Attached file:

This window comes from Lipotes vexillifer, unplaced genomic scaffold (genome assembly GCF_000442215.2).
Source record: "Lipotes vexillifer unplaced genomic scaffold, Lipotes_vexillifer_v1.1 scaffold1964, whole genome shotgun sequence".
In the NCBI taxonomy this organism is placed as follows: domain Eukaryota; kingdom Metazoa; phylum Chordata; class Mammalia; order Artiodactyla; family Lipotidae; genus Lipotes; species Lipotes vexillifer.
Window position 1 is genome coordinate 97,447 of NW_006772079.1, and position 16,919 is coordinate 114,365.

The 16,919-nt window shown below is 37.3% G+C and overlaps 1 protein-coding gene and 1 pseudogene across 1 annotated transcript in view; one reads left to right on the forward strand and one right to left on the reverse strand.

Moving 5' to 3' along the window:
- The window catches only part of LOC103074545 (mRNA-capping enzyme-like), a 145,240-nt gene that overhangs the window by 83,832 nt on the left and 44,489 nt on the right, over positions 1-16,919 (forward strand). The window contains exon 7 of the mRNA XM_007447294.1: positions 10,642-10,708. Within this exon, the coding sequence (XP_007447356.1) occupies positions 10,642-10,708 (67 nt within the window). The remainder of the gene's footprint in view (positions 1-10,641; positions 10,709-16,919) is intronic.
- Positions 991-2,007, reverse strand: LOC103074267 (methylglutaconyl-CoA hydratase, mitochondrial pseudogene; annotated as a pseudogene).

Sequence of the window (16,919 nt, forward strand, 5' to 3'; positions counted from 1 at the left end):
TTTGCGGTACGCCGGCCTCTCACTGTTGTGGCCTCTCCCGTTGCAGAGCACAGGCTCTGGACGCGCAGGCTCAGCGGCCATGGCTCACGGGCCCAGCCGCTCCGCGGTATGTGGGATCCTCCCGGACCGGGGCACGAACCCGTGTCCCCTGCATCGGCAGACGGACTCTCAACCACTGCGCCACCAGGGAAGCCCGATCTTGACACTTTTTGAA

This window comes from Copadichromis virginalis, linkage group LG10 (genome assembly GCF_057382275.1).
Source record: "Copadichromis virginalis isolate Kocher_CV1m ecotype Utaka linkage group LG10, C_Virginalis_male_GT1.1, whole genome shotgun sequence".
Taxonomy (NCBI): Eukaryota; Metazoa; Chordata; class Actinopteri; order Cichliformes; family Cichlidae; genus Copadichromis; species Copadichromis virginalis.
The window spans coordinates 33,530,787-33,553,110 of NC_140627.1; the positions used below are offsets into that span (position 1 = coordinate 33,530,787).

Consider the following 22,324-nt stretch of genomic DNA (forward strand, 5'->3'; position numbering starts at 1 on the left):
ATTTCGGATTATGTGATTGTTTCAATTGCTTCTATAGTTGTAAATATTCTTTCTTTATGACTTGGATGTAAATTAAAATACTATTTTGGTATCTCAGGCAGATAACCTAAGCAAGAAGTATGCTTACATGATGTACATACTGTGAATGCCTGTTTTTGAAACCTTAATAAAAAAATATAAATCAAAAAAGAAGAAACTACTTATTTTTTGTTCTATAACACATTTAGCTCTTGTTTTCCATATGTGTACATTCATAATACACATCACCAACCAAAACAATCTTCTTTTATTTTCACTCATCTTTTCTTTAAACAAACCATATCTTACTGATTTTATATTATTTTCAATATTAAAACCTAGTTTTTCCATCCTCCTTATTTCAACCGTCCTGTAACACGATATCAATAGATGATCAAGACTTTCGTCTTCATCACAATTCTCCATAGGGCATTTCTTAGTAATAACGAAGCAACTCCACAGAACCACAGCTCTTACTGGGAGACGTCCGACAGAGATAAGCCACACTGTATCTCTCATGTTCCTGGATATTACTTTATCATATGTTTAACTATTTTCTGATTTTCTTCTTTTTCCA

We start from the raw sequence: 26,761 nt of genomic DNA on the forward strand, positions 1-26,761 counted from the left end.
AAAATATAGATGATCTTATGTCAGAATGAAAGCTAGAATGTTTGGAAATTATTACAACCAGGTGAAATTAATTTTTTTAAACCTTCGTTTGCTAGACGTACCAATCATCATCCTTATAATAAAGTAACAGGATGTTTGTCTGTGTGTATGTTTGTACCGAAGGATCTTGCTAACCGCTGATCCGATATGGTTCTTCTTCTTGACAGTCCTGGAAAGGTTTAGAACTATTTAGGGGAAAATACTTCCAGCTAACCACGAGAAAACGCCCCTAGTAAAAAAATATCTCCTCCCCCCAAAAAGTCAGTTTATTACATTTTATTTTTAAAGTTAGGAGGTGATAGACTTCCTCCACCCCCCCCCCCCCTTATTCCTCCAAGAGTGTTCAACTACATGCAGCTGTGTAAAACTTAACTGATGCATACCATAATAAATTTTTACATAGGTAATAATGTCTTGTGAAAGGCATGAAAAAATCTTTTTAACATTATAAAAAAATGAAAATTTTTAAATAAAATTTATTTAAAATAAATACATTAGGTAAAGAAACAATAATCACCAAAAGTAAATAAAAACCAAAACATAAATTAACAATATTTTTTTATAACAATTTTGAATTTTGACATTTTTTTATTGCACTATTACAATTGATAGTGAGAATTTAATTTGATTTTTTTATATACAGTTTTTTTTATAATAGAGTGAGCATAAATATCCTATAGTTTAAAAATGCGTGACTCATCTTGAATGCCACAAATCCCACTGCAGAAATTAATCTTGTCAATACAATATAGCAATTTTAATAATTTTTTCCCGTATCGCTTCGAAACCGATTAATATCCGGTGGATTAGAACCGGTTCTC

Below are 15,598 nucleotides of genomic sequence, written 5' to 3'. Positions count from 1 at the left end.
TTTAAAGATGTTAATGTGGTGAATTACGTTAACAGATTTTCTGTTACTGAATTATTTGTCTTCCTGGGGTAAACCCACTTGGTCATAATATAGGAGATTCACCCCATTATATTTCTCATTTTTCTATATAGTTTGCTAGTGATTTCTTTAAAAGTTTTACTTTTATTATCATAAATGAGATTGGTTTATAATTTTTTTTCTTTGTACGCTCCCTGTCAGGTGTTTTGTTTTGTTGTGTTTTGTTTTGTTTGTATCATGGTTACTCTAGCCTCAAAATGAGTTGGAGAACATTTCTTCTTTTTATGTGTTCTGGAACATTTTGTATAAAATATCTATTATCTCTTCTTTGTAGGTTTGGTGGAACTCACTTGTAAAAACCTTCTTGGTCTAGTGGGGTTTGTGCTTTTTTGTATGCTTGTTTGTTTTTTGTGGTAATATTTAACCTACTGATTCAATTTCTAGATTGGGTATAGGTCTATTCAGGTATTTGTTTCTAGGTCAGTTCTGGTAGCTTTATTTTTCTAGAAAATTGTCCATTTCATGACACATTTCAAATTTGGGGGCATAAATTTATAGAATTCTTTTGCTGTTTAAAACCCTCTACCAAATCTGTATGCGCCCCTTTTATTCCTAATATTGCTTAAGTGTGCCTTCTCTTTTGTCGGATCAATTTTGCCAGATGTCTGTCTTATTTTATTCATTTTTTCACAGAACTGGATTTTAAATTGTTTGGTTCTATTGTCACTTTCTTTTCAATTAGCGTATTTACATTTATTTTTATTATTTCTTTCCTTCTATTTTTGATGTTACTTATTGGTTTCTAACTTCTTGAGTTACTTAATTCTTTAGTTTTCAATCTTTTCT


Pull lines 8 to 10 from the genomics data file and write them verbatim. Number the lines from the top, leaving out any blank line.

- Positions 991-2,007, reverse strand: LOC103074267 (methylglutaconyl-CoA hydratase, mitochondrial pseudogene; annotated as a pseudogene).

Sequence of the window (16,919 nt, forward strand, 5' to 3'; positions counted from 1 at the left end):
TTTGCGGTACGCCGGCCTCTCACTGTTGTGGCCTCTCCCGTTGCAGAGCACAGGCTCTGGACGCGCAGGCTCAGCGGCCATGGCTCACGGGCCCAGCCGCTCCGCGGTATGTGGGATCCTCCCGGACCGGGGCACGAACCCGTGTCCCCTGCATCGGCAGACGGACTCTCAACCACTGCGCCACCAGGGAAGCCCGATCTTGACACTTTTTGAA